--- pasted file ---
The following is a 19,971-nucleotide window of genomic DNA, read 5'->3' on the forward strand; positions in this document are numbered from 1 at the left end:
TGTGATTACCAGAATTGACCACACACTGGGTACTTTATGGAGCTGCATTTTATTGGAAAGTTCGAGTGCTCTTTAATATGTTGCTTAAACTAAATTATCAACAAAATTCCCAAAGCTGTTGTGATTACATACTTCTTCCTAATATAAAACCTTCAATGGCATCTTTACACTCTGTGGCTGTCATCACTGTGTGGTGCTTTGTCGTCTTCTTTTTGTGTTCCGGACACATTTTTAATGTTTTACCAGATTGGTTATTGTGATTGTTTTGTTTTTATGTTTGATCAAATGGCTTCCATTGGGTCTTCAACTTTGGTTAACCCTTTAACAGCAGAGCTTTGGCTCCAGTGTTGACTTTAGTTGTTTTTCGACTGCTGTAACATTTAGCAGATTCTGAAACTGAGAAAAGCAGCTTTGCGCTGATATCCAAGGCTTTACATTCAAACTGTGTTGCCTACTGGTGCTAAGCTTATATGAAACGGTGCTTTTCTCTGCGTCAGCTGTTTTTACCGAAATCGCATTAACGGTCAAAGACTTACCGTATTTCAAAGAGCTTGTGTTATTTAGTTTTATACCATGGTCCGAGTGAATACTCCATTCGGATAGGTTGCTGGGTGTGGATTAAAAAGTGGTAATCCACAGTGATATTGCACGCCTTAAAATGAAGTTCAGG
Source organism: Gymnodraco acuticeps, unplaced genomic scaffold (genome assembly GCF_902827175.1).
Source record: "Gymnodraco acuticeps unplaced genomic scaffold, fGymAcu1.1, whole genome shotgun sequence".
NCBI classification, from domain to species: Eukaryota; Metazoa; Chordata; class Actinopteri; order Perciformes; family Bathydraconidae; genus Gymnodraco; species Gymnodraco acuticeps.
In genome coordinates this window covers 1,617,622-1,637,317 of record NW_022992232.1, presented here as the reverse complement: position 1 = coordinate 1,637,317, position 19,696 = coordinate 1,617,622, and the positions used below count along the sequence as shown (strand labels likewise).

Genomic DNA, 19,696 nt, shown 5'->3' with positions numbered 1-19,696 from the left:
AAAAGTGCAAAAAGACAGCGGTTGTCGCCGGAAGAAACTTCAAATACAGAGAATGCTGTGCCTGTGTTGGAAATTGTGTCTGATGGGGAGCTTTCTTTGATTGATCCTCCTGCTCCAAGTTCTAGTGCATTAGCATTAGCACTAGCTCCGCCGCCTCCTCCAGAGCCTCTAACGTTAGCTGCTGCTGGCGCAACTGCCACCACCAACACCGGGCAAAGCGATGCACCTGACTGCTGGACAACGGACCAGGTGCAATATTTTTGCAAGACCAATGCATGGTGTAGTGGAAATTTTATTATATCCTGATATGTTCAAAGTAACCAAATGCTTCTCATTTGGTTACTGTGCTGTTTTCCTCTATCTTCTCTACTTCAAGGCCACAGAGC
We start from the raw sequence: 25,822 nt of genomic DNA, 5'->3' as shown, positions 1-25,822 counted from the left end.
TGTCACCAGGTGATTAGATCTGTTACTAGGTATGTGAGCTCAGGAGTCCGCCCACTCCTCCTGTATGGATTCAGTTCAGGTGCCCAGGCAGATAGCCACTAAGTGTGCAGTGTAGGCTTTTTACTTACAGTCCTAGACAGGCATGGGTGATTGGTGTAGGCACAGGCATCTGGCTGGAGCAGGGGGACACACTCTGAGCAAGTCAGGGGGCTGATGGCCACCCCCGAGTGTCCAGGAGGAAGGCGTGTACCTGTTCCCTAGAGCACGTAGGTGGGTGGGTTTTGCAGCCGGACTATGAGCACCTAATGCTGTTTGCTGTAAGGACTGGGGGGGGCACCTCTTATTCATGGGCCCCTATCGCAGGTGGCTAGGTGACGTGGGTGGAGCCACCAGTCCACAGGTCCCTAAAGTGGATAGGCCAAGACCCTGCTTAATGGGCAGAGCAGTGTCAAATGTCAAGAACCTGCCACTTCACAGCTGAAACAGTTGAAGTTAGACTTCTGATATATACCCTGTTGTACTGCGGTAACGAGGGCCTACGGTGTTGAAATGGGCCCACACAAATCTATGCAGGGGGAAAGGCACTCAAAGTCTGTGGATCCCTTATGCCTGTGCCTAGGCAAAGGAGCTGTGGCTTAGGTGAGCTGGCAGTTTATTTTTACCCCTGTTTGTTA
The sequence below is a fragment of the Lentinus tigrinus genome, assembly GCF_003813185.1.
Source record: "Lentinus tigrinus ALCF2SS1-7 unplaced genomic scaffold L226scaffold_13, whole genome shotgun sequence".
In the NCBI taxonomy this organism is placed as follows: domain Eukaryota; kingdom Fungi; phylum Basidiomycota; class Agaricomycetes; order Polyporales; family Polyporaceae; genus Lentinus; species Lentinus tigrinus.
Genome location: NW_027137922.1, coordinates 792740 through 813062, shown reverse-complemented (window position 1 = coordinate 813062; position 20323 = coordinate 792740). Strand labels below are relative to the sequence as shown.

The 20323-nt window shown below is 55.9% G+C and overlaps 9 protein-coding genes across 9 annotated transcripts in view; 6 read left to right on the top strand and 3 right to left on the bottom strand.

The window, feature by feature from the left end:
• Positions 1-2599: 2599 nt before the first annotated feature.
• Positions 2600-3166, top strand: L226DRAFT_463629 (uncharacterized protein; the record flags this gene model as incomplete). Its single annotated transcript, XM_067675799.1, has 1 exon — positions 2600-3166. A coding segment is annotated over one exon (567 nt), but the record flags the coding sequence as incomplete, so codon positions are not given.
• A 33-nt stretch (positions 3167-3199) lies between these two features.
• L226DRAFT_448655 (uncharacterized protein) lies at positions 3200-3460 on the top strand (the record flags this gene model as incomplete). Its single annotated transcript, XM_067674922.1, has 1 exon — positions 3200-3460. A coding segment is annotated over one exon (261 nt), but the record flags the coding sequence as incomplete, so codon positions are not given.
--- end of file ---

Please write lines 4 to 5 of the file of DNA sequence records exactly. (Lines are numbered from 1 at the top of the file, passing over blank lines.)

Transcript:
Source record: "Gymnodraco acuticeps unplaced genomic scaffold, fGymAcu1.1, whole genome shotgun sequence".
NCBI classification, from domain to species: Eukaryota; Metazoa; Chordata; class Actinopteri; order Perciformes; family Bathydraconidae; genus Gymnodraco; species Gymnodraco acuticeps.